If there ever were a predictable thriller, “The Double” would be it, a film so dreary and downright silly that no studio would think of releasing it if weren’t for Richard Gere in the lead. He plays a retired CIA agent named Paul Shepherdson who is called back in action to track down a Soviet assassin suspected in the murder of a U.S. senator (how original!). He is teamed up, against his will, with a young F.B.I agent (That 70’s Show’s Topher Grace) who is obsessed with the case. Let me pause for a minute to tell you that the Soviet assassin is revealed to us about a third of the way in. From then on, “The Double” doesn’t make much sense. The movie is directed and co-written by Michael Brandt, who also co-wrote “Wanted”, a movie which also made no sense, but at least had Angelina Jolie, Morgan Freeman and James McAvoy firing guns. “The Double” on the other hand, has a Soviet assassin sneaking up on people and murdering them with his official “From Russia With Love” wire-wristwatch. Not very exciting to be honest. Gere gives it his best, which is why I stuck with it till the end, but that’s not necessarily a good thing. “The Double” is a suspense movie made by people who’ve apparently never seen a suspense movie before. And when it ended, it left a bad taste in my mouth. But it is what I’ve come to expect from almost every cop movie these days.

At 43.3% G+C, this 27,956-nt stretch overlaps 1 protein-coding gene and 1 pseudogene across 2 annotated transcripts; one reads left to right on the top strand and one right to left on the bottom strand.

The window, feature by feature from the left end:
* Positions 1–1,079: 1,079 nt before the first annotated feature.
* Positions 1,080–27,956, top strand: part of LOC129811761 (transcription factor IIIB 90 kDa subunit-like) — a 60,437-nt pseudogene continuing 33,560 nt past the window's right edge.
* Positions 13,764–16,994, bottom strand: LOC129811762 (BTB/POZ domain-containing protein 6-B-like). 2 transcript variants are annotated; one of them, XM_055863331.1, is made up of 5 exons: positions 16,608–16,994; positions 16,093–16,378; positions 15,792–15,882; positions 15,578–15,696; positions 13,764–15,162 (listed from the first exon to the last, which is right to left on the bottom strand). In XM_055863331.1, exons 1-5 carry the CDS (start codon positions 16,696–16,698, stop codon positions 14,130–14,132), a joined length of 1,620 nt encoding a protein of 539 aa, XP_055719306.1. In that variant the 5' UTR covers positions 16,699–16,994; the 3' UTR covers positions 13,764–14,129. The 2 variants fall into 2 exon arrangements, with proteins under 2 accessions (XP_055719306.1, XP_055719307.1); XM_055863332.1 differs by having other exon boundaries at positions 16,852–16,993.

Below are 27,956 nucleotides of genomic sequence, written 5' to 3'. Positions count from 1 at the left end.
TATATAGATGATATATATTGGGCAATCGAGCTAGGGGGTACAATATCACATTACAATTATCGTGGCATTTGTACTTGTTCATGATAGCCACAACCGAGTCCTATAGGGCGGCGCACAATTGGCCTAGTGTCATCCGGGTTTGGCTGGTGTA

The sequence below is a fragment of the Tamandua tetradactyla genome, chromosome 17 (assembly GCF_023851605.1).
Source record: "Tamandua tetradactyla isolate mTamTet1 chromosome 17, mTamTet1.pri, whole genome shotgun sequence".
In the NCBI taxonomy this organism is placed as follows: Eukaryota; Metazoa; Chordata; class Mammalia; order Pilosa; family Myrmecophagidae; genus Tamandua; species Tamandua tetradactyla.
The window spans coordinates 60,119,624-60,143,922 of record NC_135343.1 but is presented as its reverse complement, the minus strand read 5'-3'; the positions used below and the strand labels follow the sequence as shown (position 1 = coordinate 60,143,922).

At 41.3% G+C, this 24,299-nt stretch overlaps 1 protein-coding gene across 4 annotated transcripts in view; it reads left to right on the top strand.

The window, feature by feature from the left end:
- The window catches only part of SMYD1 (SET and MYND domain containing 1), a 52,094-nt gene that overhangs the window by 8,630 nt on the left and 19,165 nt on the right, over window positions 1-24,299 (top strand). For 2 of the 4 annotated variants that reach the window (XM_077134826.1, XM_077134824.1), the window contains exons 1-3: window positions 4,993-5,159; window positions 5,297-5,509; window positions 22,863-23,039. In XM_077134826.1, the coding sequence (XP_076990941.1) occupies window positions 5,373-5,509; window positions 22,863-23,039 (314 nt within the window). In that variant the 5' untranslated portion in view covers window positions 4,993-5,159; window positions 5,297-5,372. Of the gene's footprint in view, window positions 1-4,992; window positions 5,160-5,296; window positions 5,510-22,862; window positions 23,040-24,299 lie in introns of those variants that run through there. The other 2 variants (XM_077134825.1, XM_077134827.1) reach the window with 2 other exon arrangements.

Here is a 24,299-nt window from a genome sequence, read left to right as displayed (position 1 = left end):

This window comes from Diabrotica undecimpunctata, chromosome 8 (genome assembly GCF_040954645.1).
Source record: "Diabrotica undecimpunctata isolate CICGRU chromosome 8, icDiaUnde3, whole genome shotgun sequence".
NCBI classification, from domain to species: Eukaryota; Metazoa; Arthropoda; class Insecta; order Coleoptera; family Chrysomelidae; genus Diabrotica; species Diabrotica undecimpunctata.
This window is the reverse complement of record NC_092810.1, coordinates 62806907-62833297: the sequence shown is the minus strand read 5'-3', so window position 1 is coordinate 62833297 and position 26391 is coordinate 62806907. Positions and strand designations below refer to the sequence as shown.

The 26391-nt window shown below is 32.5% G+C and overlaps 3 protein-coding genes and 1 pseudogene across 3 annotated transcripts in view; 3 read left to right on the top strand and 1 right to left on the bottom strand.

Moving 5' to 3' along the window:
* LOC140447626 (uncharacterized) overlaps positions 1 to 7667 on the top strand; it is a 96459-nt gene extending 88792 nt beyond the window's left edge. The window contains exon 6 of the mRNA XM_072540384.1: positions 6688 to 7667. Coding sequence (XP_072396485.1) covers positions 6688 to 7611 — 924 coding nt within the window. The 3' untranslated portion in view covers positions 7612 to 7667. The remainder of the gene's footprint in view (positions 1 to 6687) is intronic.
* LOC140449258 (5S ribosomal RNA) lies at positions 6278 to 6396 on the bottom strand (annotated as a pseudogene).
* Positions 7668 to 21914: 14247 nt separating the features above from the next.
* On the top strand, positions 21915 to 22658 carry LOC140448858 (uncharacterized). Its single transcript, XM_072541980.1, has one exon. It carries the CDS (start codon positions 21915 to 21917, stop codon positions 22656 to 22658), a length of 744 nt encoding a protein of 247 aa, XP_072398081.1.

Categories: The Twenty-First Century